On Thursday, October 1, Margaret Lally ’82, associate dean of the College of Arts and Sciences, will moderate “2020 and the Entertainment Industry: A Conversation with Dana Blair and Joe Minoso,” about the impact of COVID-19 and other unparalleled events on the entertainment business, with two Adelphi alumni in the know—TV host/entrepreneur Dana Blair ’04, MBA ’08 (marketing), and Chicago Fire series actor Joe Minoso ’01.
The pandemic shut down virtually all scripted series production since March 2020 on the broadcast television and cable networks, as well as motion picture production. Only in recent weeks have some series started returning to air and movies started returning to theaters and/or video on demand.
NBC’s Chicago Fire and its spinoffs will have their COVID-19-delayed fall season returns on Wednesday, November 11.
Blair, a TV host and producer known for her one-on-one interviews with Angela Bassett, Denzel Washington, Shonda Rhimes, Venus Williams and Mary J. Blige, has covered pop culture, celebrities and fashion for CNN, ABC, the Grammy Awards and ESSENCE Live, and social justice stories on Black Entertainment Television.
“It is an honor to be recognized by my alma mater for my journey,” Blair said. “I realize I had no clue during my undergrad years about so many things. I feel that insight, story sharing and storytelling are important. It creates community, conversation and understanding. Now, perhaps more than ever, this is so important.”
Minoso stars as Joe Cruz, a firefighter who came from Chicago’s tough streets, not only on Chicago Fire since Fall 2012 but also in crossover appearances on spinoffs Chicago P.D. and Chicago Med. A five-time Imagen Award nominee for best supporting actor in a drama series on Chicago Fire, Minoso got a Master of Fine Arts at Northern Illinois University.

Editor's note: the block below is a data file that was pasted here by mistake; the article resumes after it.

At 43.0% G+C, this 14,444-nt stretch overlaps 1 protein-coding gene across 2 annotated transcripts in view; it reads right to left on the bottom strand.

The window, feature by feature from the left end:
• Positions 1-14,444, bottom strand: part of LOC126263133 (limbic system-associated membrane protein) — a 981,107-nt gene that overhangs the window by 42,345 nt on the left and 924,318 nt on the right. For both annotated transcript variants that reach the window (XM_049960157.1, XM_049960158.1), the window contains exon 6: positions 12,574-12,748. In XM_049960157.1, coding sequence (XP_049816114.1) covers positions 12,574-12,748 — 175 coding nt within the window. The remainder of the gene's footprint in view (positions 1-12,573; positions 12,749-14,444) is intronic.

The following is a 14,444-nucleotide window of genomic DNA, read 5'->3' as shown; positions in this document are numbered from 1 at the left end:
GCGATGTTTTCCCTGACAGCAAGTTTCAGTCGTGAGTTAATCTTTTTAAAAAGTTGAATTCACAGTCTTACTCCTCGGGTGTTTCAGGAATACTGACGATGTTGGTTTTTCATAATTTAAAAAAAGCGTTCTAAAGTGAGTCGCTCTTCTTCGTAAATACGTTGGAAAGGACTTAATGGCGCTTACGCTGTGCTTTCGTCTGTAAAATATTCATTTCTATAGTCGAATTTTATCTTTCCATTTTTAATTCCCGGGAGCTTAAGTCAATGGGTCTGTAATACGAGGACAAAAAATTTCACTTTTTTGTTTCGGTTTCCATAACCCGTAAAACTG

In an unusual move early this year, NBC renewed its popular Chicago Med/Chicago Fire/Chicago P.D. Wednesday night lineup for three more seasons. The three series were created by Dick Wolf, also known for the Law & Order franchise.
That renewal is not surprising, given the three series’ solid ratings. Chicago Fire remained hot in the 2019-2020 prime-time network TV Nielsen ratings, ranking No. 7 out of the 100 programs shown during the September-May season span. Excluding NFL telecasts, Chicago Fire was No. 4 among scripted series with nearly 11.7 million total viewers, behind only CBS’ NCIS, FBI and Blue Bloods.
Chicago Fire spinoffs Chicago P.D. and Chicago Med have also been heating up the ratings since they premiered in January 2014 and Fall 2015, respectively. Chicago P.D. and Chicago Med ranked No. 10 and 11, respectively, in total viewers with 11.2 million-plus each. They are No. 7 and 8, respectively, among scripted series for the season.
Slated for 6:00 p.m. on Thursday, October 1, this event is brought to you through a collaboration with Adelphi’s New York City Alumni Chapter and the College of Arts and Sciences’ Department of Theatre.
Register to get your Zoom link to the one-hour event.